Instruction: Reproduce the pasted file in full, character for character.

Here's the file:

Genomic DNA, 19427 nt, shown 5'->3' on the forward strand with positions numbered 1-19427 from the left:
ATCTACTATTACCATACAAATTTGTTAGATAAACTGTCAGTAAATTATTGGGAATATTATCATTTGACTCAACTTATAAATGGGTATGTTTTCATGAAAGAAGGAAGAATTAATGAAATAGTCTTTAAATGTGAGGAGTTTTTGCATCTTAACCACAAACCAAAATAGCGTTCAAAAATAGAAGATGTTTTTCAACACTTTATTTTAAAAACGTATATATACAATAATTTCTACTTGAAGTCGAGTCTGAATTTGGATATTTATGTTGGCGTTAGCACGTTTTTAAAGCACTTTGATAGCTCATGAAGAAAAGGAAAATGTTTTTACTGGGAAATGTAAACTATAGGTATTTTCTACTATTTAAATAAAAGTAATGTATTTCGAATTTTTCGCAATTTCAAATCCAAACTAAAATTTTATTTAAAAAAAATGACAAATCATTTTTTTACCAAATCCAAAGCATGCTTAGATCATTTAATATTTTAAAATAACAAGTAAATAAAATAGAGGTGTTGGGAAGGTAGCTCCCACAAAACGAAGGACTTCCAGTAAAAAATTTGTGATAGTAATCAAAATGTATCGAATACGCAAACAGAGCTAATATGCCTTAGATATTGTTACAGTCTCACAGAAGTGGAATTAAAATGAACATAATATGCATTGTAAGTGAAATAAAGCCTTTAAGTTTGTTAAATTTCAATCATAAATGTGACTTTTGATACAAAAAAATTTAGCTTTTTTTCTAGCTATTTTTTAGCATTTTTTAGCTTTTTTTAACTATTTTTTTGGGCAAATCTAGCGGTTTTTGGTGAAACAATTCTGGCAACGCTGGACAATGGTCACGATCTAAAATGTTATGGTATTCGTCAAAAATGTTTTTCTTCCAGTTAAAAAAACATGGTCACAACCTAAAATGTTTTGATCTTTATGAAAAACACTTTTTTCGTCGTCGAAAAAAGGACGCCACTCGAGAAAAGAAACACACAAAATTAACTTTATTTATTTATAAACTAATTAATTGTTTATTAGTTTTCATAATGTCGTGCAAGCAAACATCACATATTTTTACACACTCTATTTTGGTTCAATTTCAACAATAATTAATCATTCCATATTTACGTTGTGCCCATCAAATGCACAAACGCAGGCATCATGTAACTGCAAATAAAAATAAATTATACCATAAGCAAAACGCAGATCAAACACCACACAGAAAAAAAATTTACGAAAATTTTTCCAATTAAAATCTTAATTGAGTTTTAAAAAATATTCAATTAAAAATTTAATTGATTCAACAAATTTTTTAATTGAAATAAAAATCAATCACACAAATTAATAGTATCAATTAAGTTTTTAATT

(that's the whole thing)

Genomic DNA, 19427 nt, shown 5'->3' on the forward strand with positions numbered 1-19427 from the left:
ATCTACTATTACCATACAAATTTGTTAGATAAACTGTCAGTAAATTATTGGGAATATTATCATTTGACTCAACTTATAAATGGGTATGTTTTCATGAAAGAAGGAAGAATTAATGAAATAGTCTTTAAATGTGAGGAGTTTTTGCATCTTAACCACAAACCAAAATAGCGTTCAAAAATAGAAGATGTTTTTCAACACTTTATTTTAAAAACGTATATATACAATAATTTCTACTTGAAGTCGAGTCTGAATTTGGATATTTATGTTGGCGTTAGCACGTTTTTAAAGCACTTTGATAGCTCATGAAGAAAAGGAAAATGTTTTTACTGGGAAATGTAAACTATAGGTATTTTCTACTATTTAAATAAAAGTAATGTATTTCGAATTTTTCGCAATTTCAAATCCAAACTAAAATTTTATTTAAAAAAAATGACAAATCATTTTTTTACCAAATCCAAAGCATGCTTAGATCATTTAATATTTTAAAATAACAAGTAAATAAAATAGAGGTGTTGGGAAGGTAGCTCCCACAAAACGAAGGACTTCCAGTAAAAAATTTGTGATAGTAATCAAAATGTATCGAATACGCAAACAGAGCTAATATGCCTTAGATATTGTTACAGTCTCACAGAAGTGGAATTAAAATGAACATAATATGCATTGTAAGTGAAATAAAGCCTTTAAGTTTGTTAAATTTCAATCATAAATGTGACTTTTGATACAAAAAAATTTAGCTTTTTTTCTAGCTATTTTTTAGCATTTTTTAGCTTTTTTTAACTATTTTTTTGGGCAAATCTAGCGGTTTTTGGTGAAACAATTCTGGCAACGCTGGACAATGGTCACGATCTAAAATGTTATGGTATTCGTCAAAAATGTTTTTCTTCCAGTTAAAAAAACATGGTCACAACCTAAAATGTTTTGATCTTTATGAAAAACACTTTTTTCGTCGTCGAAAAAAGGACGCCACTCGAGAAAAGAAACACACAAAATTAACTTTATTTATTTATAAACTAATTAATTGTTTATTAGTTTTCATAATGTCGTGCAAGCAAACATCACATATTTTTACACACTCTATTTTGGTTCAATTTCAACAATAATTAATCATTCCATATTTACGTTGTGCCCATCAAATGCACAAACGCAGGCATCATGTAACTGCAAATAAAAATAAATTATACCATAAGCAAAACGCAGATCAAACACCACACAGAAAAAAAATTTACGAAAATTTTTCCAATTAAAATCTTAATTGAGTTTTAAAAAATATTCAATTAAAAATTTAATTGATTCAACAAATTTTTTAATTGAAATAAAAATCAATCACACAAATTAATAGTATCAATTAAGTTTTTAATT